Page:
Regarding MC step up transformers, you are correct, the Coincident Statement is no longer available. An audiophile friend of mine told me recently that he believes that it was retired from the Coincident line because it was too expensive to build. I am lucky enough to own one and it's not going anywhere! A possible Canadian alternative to the Coincident Statement would be the Bryston TF-2. It is a bit less expensive than what the Coincident sold for and is available from Solen in St. Hubert, Qc. There may be a Bryston dealer closer to you, I didn'd check. I have only listened to TF-2 for a few minutes at the Toronto audio show 2 years ago so I can't give you a definitive opinion on it. I can say that if it is as good or better than the TF-1 unit that Bryston produced many years ago it is definitely worth serious consideration. I owned a TF-1 for several years and sold it only after the arrival of my Coincident Statement step up.

Regarding your second question, I have not had the opportunity to listen to the Coincident Dynamo amp. In fact, I was scheduled to receive one last year for review but that review had to be canceled when we moved to a new house. I presently own a pair of Coincident Total Victory II speakers as well as the Statement transformer so it is obvious that I like Coincident products. I have also had several hours of listening time with their excellent Frankenstein amps. I would be surprised if the Dynamo amp didn't live up to the high standards of construction and sound that Coincident has put in to its other products.
Enjoy your journey to new audio experiences.
Best regards,
Roger McCuaig

Pure Class A amplifiers
Dear Lucio,

  1. after more than 100 is one BIG difference between the Trends TA10.2 and the Dayton Audio DTA-1. HUGE AMOUNT LOSS of BASS. DTA1, sloppier, but HUGE amount of bass...but in Trends, more than HALF is gone...below 300 Hz, adios...
    This is why people want subwoofers. In all other points, the Trends is the best amp. Of course. Even quality of anemic bass, with the Trends is better...
  2. I ask you if you know of a not too expensive integrated or separates, amp... NO vacuum tubes, in CLASS A mode. The cheapest I find is the Lux, Japan ...about usd 4000...
    Have you seen anything around usd 1000 or less than usd 2000 ??
    Class A... need only few watts...
Kindly, please suggest..
Kisho - E-mail: mukashifriends (at)

Dear Kisho,
I disagree on your comments with respect to the bass range of the Trends Audio TA10.2. Saying there's nothing below 300Hz is such a wrong statement! Of course, it all depends on the speakers. If their sensitivity isn't sufficently high than the power output of the TA10.2 isn't enough to “drive” the woofers properly. Are you sure you have connected the speakers correctly, and not out of phase, for example?
As for your quest for a solid state pure class A integrated amp, these are normally expensive, so your best chance is to search for something in the second hand market. Musical Fidelity A1 or A100, Kelvin Labs The Integrated might be not impossible to find.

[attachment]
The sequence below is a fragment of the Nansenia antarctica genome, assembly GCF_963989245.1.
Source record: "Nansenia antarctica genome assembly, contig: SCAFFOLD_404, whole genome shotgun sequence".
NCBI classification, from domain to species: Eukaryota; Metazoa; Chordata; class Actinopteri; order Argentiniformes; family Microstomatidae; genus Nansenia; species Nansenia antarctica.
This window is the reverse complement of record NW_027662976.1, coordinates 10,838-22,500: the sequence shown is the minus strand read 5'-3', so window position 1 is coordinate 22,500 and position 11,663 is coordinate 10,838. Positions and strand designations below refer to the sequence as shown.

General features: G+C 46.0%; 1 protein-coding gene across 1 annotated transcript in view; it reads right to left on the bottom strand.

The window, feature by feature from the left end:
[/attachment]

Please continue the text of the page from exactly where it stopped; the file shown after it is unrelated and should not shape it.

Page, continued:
Hope this helped somehow,
Lucio Cadeddu

Cambridge Audio CD players comparison?
Hi Nick. I am a TNT-Audio reader and once owned a Cambridge Audio CD6 CD player. I read you used to run a CD5 for a while. After my Oppo 980 was broken, I tried to find an old Cambridge - I missed the CD6. I bought a D300se but was badly packed and now I have probably a bent motor spindle and the CDP does not read the discs. I am thinking of getting a D500se someone is selling defective: almost imprecettible analog out but the digital outs are fine.
I wanted to ask you an opinion about how the old CD5 compare to the newer D300/500 Special Editions - if you ever had the chance to. Is it worth that I keep on trying to get the newer ones? Are they much better than an older CD5, which I could get at the same price used (version 1)?
Pasquale - E-mail: p.robustini (at)

Hi Pasquale,
I have hardly used a CDP for many years now. Output from a computer (plus external DAC) is vastly superior in my experience. So I am sorry that I am unable to offer you help in this instance. If you wish to get a CDP, it may be best to ask for recommendations on one of the hi-fi forums (or read some of the recent reviews here on TNT-Audio).
Nick Whetstone

TNT Aircoil signal cables
Dear Roger,
I just came across your article on TNT about the Aircoil DIY cable and I did want to share with you some of my experiences: I am living in Italy, north east area in Padova which is very close to Venice. In our small community of audiophiles we are using since some time an architecture for our interconnect cables very similar to the one you describe. I have in my system at least 10 cables based on the same principle and my results are the following:

Et voilà, testing these cables against interconnects well above 1000 for 1m was a draw which, for a cable worth in the most expensive version (silver enamelled + Silver bullet plugs) 170 seems to me an excellent compromise.
I hope the above will fit with your further testings.
Best Regards,
Piero - E-mail: piero.canova (at)
[The TNT AirCoil]

Dear Piero,
Thank you for taking the time to share your experience. We will certainly pass it on to our readers. I had thought about making a set of Aircoils using naked or varnish coated conductors with Teflon tape to keep them apart as you have done but have not got around to doing it yet. This might make the overall diameter of the finished cable smaller. In my case I had to drill out my connectors in order to get the cable to pass.
With respect to your comment regarding eliminating the skin effect by using smaller conductors, I have calculated that at 20 kHz the skin effect only becomes relevant for conductors larger than #19 AWG. For example with #24 AWG the skin effect starts to have an effect at 68 kHz. The number is nearly the same for both copper and silver.